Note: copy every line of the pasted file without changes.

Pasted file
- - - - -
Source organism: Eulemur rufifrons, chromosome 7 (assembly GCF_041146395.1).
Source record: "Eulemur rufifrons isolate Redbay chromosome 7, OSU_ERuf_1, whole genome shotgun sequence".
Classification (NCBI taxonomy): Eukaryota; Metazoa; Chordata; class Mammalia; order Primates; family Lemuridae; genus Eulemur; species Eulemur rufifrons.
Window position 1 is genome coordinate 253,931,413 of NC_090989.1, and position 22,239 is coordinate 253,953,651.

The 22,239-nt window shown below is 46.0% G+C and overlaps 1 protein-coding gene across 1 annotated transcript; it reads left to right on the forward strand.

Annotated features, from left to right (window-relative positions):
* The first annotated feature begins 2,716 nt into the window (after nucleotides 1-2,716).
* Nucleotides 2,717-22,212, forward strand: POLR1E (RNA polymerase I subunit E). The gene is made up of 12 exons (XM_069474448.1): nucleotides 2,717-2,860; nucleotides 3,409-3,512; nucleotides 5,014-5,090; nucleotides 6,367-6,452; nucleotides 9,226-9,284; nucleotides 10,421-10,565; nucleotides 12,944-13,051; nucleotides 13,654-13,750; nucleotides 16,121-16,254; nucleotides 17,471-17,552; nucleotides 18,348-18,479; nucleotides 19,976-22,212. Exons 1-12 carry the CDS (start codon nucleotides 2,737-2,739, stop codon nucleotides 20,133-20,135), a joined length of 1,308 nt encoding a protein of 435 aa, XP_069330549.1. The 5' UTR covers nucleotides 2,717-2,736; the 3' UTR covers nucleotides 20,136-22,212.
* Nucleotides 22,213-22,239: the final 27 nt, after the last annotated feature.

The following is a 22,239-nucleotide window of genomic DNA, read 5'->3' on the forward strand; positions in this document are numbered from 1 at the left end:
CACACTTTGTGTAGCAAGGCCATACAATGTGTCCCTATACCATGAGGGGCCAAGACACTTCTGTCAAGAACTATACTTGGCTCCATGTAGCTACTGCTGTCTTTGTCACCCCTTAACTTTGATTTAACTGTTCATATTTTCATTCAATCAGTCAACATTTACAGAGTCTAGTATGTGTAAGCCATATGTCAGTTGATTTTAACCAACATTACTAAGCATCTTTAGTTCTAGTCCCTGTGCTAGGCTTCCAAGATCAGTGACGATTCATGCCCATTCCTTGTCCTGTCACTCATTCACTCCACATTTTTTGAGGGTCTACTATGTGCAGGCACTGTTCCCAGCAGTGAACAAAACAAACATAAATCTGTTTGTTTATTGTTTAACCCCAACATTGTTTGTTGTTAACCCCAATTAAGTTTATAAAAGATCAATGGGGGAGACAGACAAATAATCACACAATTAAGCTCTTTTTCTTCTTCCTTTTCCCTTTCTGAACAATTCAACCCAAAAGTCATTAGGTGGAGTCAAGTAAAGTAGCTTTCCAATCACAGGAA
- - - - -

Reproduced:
Source organism: Eulemur rufifrons, chromosome 7 (assembly GCF_041146395.1).
Source record: "Eulemur rufifrons isolate Redbay chromosome 7, OSU_ERuf_1, whole genome shotgun sequence".
Classification (NCBI taxonomy): Eukaryota; Metazoa; Chordata; class Mammalia; order Primates; family Lemuridae; genus Eulemur; species Eulemur rufifrons.
Window position 1 is genome coordinate 253,931,413 of NC_090989.1, and position 22,239 is coordinate 253,953,651.

The 22,239-nt window shown below is 46.0% G+C and overlaps 1 protein-coding gene across 1 annotated transcript; it reads left to right on the forward strand.

Annotated features, from left to right (window-relative positions):
* The first annotated feature begins 2,716 nt into the window (after nucleotides 1-2,716).
* Nucleotides 2,717-22,212, forward strand: POLR1E (RNA polymerase I subunit E). The gene is made up of 12 exons (XM_069474448.1): nucleotides 2,717-2,860; nucleotides 3,409-3,512; nucleotides 5,014-5,090; nucleotides 6,367-6,452; nucleotides 9,226-9,284; nucleotides 10,421-10,565; nucleotides 12,944-13,051; nucleotides 13,654-13,750; nucleotides 16,121-16,254; nucleotides 17,471-17,552; nucleotides 18,348-18,479; nucleotides 19,976-22,212. Exons 1-12 carry the CDS (start codon nucleotides 2,737-2,739, stop codon nucleotides 20,133-20,135), a joined length of 1,308 nt encoding a protein of 435 aa, XP_069330549.1. The 5' UTR covers nucleotides 2,717-2,736; the 3' UTR covers nucleotides 20,136-22,212.
* Nucleotides 22,213-22,239: the final 27 nt, after the last annotated feature.

The following is a 22,239-nucleotide window of genomic DNA, read 5'->3' on the forward strand; positions in this document are numbered from 1 at the left end:
CACACTTTGTGTAGCAAGGCCATACAATGTGTCCCTATACCATGAGGGGCCAAGACACTTCTGTCAAGAACTATACTTGGCTCCATGTAGCTACTGCTGTCTTTGTCACCCCTTAACTTTGATTTAACTGTTCATATTTTCATTCAATCAGTCAACATTTACAGAGTCTAGTATGTGTAAGCCATATGTCAGTTGATTTTAACCAACATTACTAAGCATCTTTAGTTCTAGTCCCTGTGCTAGGCTTCCAAGATCAGTGACGATTCATGCCCATTCCTTGTCCTGTCACTCATTCACTCCACATTTTTTGAGGGTCTACTATGTGCAGGCACTGTTCCCAGCAGTGAACAAAACAAACATAAATCTGTTTGTTTATTGTTTAACCCCAACATTGTTTGTTGTTAACCCCAATTAAGTTTATAAAAGATCAATGGGGGAGACAGACAAATAATCACACAATTAAGCTCTTTTTCTTCTTCCTTTTCCCTTTCTGAACAATTCAACCCAAAAGTCATTAGGTGGAGTCAAGTAAAGTAGCTTTCCAATCACAGGAA